Il·lustració. © Laura Watcher Illustration. © Laura Watcher

From the outset, when considering the need to improve digital literacy and ICT skills in older people, emphasis should be placed on the potential support of family and friends. When older people receive help from around the world to use technology in general and the internet in particular, they are likely to be more motivated to learn. Moreover, the presence and proximity of young digital generations in the friend and family circle may not only prove conducive to ICT use and adoption among older people, but also to bringing generations together, thereby improving the lives of all generations, today and in the future.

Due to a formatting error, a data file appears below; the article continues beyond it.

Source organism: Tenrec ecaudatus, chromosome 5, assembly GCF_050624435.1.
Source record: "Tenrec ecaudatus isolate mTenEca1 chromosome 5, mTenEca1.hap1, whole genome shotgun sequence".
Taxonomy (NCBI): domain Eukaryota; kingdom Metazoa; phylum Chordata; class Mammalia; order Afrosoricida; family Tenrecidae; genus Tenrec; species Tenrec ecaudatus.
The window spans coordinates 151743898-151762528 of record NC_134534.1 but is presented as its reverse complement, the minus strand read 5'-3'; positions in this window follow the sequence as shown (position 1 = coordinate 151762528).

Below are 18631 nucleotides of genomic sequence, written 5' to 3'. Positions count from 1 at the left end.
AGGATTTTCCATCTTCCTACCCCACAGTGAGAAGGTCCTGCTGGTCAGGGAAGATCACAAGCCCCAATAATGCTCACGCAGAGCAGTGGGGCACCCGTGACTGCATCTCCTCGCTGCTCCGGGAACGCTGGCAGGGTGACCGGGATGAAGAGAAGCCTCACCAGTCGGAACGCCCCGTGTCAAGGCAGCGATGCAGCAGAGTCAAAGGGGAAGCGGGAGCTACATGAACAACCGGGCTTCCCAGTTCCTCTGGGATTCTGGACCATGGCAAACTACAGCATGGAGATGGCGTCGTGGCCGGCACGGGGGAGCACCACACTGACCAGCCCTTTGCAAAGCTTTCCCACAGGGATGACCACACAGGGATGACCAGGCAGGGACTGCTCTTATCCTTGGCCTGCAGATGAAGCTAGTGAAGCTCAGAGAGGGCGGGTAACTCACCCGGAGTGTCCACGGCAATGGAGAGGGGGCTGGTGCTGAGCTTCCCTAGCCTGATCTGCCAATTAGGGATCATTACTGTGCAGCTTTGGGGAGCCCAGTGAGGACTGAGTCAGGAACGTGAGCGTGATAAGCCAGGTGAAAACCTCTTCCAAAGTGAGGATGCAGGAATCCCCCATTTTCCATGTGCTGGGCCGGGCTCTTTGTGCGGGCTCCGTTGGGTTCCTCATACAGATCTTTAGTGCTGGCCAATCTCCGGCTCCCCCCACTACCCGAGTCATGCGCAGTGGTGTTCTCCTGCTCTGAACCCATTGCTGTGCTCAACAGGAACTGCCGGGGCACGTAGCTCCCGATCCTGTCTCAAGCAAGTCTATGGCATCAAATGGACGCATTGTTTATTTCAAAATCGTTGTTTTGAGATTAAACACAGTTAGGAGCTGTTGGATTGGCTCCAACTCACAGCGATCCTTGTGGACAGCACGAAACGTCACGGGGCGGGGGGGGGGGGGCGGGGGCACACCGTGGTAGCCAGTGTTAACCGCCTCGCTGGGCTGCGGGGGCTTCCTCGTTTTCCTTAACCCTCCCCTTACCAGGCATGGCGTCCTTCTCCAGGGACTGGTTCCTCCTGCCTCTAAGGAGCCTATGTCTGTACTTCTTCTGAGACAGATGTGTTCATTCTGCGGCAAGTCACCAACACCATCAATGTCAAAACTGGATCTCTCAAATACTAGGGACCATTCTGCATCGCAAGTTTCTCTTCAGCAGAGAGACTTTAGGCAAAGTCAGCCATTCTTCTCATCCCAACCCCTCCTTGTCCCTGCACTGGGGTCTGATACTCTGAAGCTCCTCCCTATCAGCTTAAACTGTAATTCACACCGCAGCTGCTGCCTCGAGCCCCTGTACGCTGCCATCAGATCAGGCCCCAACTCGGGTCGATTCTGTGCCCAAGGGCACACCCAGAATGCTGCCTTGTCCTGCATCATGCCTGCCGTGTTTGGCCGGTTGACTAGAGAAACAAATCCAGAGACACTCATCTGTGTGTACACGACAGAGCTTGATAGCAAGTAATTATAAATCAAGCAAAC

With digitalisation picking up speed in contemporary societies, the transfer of younger people’s digital skills to older people must be rendered more effective. And this is imperative against a backdrop of burgeoning use and implementation of applications such as e-banking, e-shopping and e-health in today’s digital economy. Failure to do so can lead to, at best, inferior individual well-being and, at worst, technological discrimination that manifests itself in the form of poverty and social exclusion. We have seen the latter reality too often during the Covid-19 pandemic, when many older people with no internet access were offline and were unable to follow advice online, resulting in social isolation. In other cases, it was not the lack of access, but of digital skills, which exacerbated the lack of knowledge, thereby limiting their access.